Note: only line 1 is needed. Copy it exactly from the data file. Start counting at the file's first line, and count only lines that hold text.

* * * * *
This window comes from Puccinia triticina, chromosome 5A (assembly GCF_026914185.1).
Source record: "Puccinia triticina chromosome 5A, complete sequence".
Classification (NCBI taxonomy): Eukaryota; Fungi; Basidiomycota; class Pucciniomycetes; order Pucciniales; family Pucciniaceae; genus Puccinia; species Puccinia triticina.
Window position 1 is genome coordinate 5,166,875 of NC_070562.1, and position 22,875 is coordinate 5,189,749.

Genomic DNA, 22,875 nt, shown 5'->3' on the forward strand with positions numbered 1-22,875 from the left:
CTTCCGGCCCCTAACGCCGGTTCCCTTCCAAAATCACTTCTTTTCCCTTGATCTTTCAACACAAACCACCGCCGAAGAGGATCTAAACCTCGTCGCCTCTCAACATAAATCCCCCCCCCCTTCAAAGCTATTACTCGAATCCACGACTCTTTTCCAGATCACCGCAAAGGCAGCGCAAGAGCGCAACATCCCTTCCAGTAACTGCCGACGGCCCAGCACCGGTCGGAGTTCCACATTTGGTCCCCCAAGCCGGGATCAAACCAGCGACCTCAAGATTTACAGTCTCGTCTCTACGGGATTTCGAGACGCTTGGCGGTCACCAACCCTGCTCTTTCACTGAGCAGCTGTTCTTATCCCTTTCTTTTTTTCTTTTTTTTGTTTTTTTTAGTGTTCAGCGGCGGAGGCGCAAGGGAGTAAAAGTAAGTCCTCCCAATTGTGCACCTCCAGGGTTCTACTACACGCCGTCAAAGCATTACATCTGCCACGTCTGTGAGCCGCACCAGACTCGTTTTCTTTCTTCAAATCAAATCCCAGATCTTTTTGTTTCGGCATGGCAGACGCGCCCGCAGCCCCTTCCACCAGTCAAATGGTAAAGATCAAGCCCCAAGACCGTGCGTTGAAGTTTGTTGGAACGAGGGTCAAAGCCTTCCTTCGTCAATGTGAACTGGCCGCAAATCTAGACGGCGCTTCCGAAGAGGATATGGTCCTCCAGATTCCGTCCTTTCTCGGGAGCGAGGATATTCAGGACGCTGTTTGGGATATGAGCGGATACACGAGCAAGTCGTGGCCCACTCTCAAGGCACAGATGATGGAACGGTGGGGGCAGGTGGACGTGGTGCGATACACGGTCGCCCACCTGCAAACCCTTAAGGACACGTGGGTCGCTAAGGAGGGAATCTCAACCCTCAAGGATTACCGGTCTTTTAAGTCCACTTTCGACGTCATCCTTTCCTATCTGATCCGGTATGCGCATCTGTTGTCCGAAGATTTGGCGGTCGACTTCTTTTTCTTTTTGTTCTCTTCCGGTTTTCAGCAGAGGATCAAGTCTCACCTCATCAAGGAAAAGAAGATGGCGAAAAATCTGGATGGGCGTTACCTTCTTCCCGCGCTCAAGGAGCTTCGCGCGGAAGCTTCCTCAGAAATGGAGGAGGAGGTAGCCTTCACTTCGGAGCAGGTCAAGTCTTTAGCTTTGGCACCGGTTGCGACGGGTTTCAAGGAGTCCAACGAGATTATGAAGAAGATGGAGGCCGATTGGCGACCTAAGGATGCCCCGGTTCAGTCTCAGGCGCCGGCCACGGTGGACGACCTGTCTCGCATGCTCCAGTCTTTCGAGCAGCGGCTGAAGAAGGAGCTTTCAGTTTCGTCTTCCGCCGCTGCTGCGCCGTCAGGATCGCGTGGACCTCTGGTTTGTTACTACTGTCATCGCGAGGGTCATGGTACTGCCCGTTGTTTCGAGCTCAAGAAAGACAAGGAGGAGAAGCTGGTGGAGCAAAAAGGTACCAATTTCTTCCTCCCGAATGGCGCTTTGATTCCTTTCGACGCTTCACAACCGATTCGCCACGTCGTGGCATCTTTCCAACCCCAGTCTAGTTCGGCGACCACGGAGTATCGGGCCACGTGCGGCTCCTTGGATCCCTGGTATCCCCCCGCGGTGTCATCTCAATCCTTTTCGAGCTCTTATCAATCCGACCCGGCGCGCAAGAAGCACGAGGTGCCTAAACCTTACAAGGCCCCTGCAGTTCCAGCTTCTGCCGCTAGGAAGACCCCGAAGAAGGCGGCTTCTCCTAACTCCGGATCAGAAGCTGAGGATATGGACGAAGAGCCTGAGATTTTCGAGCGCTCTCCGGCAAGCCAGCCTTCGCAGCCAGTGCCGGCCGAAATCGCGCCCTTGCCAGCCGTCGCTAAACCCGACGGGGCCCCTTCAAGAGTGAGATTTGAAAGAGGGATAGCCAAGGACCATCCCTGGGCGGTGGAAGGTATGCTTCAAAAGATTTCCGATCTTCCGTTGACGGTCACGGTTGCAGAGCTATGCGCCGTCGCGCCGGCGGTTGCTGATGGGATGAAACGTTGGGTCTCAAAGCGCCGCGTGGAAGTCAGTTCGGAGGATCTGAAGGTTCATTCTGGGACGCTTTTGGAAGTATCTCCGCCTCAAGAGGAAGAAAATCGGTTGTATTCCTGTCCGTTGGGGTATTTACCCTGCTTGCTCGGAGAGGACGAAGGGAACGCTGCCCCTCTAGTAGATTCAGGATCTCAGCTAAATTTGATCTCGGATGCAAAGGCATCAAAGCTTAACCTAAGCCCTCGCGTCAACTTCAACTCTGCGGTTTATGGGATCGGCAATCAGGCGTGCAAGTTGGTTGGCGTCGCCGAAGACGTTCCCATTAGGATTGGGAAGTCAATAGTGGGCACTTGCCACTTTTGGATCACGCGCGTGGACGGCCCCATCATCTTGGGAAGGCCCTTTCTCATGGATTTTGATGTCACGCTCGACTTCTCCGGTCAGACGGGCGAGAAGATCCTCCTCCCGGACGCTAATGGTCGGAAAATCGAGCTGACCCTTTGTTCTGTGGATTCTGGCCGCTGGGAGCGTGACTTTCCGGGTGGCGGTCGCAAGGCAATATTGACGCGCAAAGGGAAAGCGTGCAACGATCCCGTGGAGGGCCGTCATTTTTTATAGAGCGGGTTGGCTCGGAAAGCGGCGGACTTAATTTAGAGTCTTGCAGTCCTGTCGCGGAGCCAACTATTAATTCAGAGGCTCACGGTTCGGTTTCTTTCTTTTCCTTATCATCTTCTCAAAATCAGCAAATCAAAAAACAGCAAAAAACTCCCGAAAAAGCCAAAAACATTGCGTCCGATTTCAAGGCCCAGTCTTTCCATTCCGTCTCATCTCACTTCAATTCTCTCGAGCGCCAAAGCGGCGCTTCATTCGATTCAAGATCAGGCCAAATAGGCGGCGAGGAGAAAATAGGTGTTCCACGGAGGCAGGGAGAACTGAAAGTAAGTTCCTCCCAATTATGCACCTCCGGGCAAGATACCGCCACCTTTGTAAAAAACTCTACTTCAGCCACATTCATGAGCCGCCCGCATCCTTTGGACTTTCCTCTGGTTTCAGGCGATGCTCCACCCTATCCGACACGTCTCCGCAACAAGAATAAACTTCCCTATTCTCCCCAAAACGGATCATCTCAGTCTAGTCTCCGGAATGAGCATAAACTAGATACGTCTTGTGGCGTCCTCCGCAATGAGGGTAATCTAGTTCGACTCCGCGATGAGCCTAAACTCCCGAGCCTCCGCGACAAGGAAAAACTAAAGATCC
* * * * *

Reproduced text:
This window comes from Puccinia triticina, chromosome 5A (assembly GCF_026914185.1).